Atletico Madrid striker Luis Suarez has told ESPN that he’ll be the one to decide when it’s time to retire, as he tops the La Liga goalscoring charts after a summer in which “some people” questioned whether he was still capable of performing at the highest level.
Suarez left Barcelona on a free transfer last September after coach Ronald Koeman told the 34-year-old that he was no longer part of the club’s plans.
The striker joined Atletico, and his goals — 16 from 18 appearances, making him La Liga’s top scorer ahead of close friend Lionel Messi — have fired them to the top of the table.
“I still feel like I’m enjoying this moment that I’m in today, in football’s elite,” Suarez told ESPN, at an event organised by Puma. “Being at Atletico, you’re in football’s elite. Some people didn’t believe that I could still be at this level. I’ve got the same enthusiasm.
“I hope that this year, next year and for however many years it is, I keep competing and giving my best, until you realise that you’ve gone as far as you can. But no one will get rid of me. I’ll decide when I go.”
Suarez believes that his stubborn nature — which pushed him to prove his doubters wrong last summer — has been key to his success from the very start.
“I’m one of those players who has always characterised himself as being stubborn,” Suarez said. “When I try something two, three, four times and it doesn’t work out, I’m not one of those players who will let their head drop, who will disappear. I’ll keep trying, because I’ve been that way since I was a kid.
“I used to get criticised when I was 18 years old and the coaches I had, like (Suarez’s coach at Nacional in 2005-06) Martin Lasarte, used to say: ‘Don’t look at the goals that the 18-year old kid is missing, if he misses seven or eight. Focus on the fact that he’s still trying a third time, or a fourth time. That’s what will make him go far.’ Those words stayed with me and I will be like that, I am like that.”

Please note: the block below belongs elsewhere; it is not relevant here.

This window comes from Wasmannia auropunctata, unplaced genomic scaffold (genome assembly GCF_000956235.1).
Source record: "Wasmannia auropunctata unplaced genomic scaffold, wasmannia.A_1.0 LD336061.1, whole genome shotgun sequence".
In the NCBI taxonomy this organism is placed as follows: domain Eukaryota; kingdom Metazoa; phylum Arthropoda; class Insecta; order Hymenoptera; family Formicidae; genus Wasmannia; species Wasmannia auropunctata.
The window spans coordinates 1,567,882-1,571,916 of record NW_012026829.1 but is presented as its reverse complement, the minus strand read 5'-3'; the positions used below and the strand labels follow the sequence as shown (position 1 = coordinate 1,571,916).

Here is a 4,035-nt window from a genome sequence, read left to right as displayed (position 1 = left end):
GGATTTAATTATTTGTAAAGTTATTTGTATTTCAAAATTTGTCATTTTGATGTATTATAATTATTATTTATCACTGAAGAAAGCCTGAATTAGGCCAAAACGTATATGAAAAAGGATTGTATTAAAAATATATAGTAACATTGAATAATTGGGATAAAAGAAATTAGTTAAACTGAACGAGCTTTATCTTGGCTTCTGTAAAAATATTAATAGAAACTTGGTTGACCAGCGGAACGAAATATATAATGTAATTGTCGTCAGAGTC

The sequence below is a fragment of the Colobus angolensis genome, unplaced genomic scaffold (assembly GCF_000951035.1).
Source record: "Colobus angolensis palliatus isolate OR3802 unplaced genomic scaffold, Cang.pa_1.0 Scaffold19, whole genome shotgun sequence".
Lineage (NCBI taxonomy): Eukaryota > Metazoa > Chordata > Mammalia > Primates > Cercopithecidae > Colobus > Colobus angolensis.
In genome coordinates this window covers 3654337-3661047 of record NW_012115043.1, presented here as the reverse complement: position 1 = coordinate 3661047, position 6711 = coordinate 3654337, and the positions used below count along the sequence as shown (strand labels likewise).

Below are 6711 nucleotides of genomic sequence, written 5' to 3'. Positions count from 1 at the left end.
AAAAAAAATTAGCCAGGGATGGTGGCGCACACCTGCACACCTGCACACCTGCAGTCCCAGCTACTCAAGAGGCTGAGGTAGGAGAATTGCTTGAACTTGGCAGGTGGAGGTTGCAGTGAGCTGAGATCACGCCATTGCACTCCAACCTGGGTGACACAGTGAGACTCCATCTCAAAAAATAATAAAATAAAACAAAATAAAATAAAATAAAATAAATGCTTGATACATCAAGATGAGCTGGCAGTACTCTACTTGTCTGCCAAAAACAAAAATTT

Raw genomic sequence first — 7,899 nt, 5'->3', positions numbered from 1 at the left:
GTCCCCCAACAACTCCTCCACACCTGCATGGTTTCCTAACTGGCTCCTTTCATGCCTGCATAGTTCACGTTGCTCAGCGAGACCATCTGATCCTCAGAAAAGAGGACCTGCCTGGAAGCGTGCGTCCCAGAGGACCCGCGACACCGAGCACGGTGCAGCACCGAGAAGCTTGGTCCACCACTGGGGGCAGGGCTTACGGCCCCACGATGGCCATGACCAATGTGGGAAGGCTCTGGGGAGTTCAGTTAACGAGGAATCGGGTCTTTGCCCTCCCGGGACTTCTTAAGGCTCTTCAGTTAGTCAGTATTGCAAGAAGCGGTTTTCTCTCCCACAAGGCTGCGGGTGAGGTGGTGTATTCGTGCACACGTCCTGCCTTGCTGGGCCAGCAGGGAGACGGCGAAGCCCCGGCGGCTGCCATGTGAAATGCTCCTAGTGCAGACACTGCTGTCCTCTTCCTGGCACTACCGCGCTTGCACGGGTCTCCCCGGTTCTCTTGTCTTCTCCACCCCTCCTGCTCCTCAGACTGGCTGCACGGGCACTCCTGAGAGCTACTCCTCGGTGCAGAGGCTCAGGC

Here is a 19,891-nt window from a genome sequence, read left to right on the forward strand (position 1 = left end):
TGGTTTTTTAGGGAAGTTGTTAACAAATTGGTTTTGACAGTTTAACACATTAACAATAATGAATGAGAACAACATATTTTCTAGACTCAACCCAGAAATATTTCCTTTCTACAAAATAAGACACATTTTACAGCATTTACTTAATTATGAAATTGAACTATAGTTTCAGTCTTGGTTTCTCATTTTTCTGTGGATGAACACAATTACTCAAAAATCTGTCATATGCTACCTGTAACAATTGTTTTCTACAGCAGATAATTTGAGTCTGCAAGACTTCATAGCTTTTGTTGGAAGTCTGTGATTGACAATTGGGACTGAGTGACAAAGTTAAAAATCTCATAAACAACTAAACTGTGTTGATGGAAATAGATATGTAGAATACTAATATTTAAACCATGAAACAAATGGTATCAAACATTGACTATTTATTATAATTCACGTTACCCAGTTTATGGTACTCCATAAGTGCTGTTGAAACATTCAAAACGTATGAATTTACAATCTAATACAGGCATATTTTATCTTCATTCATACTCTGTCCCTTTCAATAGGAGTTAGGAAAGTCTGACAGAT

Luis Suarez says he’ll be the one to decide when he’s no longer good enough for the best teams.
Even Suarez, though, admits that he’s been surprised by how well this campaign has gone.
“I didn’t expect to be in this moment that I’m in with Atletico today, but I’m enjoying it a lot,” he said. “I’m grateful because the coaching staff and my teammates believe in me, they trust me, and that is something that you try to repay with goals.”
The role of Atletico coach Diego Simeone was also critical in convincing Suarez to move to Madrid after six years at Barcelona.
“Each coach obviously has their own way of being, their own football philosophy. [He] is a coach who gives players a lot of confidence, he makes you give more than you thought you could,” he said. “When it comes to preparing for matches, he corrects a lot of things. Even for me, at my age, he still corrects me and I accept it without any problem at all, because he’s the coach for a reason.
“At my age you could think that you know everything, you’ve done it all, but there are tactical details that you have to learn. That’s what the coach is there for.”
In his Argentinian manager, the Uruguay international said he has found a kindred spirit.
“Uruguayans and Argentinians have an intense way of experiencing matches. That doesn’t change much,” Suarez said. “What changes is that sometimes you have a coach who can explain a situation to you, who tells you ‘if you make a run in between those two defenders, you can get a chance to score.’ A coach can talk to you like that.
“But then another coach will tell you ‘make a run between those two defenders, and you’ll score, and then you’ll score two or three more.’ They’re the coaches that motivate you, they excite you, they’re the messages that stick with you and help you a lot.”